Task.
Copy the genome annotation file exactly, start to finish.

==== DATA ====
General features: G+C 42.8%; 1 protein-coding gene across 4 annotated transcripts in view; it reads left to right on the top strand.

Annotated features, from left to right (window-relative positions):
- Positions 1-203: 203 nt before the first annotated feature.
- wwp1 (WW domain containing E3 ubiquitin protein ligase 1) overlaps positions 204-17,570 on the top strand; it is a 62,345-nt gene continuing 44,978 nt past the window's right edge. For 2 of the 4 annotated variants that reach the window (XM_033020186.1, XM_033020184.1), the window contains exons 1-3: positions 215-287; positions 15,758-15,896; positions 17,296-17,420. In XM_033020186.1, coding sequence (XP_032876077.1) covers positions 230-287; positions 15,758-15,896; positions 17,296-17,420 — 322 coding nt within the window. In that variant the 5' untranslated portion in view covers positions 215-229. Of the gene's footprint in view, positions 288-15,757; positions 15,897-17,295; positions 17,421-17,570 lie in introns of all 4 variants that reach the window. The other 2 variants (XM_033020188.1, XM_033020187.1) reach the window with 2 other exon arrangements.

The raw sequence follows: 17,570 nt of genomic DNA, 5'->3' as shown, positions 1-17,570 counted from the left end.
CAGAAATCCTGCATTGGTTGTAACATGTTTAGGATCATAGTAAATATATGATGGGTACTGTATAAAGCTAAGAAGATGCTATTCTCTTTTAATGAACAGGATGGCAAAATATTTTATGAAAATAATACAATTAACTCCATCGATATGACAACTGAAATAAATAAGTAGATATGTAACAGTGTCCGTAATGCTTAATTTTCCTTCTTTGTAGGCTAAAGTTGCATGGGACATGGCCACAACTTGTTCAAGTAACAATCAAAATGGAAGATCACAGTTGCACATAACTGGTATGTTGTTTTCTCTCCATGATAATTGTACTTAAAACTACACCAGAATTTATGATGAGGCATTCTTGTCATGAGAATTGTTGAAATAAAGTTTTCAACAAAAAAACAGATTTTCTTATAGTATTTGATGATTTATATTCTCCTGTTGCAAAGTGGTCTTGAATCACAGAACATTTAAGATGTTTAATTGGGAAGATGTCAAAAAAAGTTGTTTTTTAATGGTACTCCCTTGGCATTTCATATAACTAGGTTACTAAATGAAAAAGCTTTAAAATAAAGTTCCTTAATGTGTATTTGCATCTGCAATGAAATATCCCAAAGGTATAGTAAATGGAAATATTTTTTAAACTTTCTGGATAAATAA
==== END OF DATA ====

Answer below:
General features: G+C 42.8%; 1 protein-coding gene across 4 annotated transcripts in view; it reads left to right on the top strand.

Annotated features, from left to right (window-relative positions):
- Positions 1-203: 203 nt before the first annotated feature.
- wwp1 (WW domain containing E3 ubiquitin protein ligase 1) overlaps positions 204-17,570 on the top strand; it is a 62,345-nt gene continuing 44,978 nt past the window's right edge. For 2 of the 4 annotated variants that reach the window (XM_033020186.1, XM_033020184.1), the window contains exons 1-3: positions 215-287; positions 15,758-15,896; positions 17,296-17,420. In XM_033020186.1, coding sequence (XP_032876077.1) covers positions 230-287; positions 15,758-15,896; positions 17,296-17,420 — 322 coding nt within the window. In that variant the 5' untranslated portion in view covers positions 215-229. Of the gene's footprint in view, positions 288-15,757; positions 15,897-17,295; positions 17,421-17,570 lie in introns of all 4 variants that reach the window. The other 2 variants (XM_033020188.1, XM_033020187.1) reach the window with 2 other exon arrangements.

The raw sequence follows: 17,570 nt of genomic DNA, 5'->3' as shown, positions 1-17,570 counted from the left end.
CAGAAATCCTGCATTGGTTGTAACATGTTTAGGATCATAGTAAATATATGATGGGTACTGTATAAAGCTAAGAAGATGCTATTCTCTTTTAATGAACAGGATGGCAAAATATTTTATGAAAATAATACAATTAACTCCATCGATATGACAACTGAAATAAATAAGTAGATATGTAACAGTGTCCGTAATGCTTAATTTTCCTTCTTTGTAGGCTAAAGTTGCATGGGACATGGCCACAACTTGTTCAAGTAACAATCAAAATGGAAGATCACAGTTGCACATAACTGGTATGTTGTTTTCTCTCCATGATAATTGTACTTAAAACTACACCAGAATTTATGATGAGGCATTCTTGTCATGAGAATTGTTGAAATAAAGTTTTCAACAAAAAAACAGATTTTCTTATAGTATTTGATGATTTATATTCTCCTGTTGCAAAGTGGTCTTGAATCACAGAACATTTAAGATGTTTAATTGGGAAGATGTCAAAAAAAGTTGTTTTTTAATGGTACTCCCTTGGCATTTCATATAACTAGGTTACTAAATGAAAAAGCTTTAAAATAAAGTTCCTTAATGTGTATTTGCATCTGCAATGAAATATCCCAAAGGTATAGTAAATGGAAATATTTTTTAAACTTTCTGGATAAATAA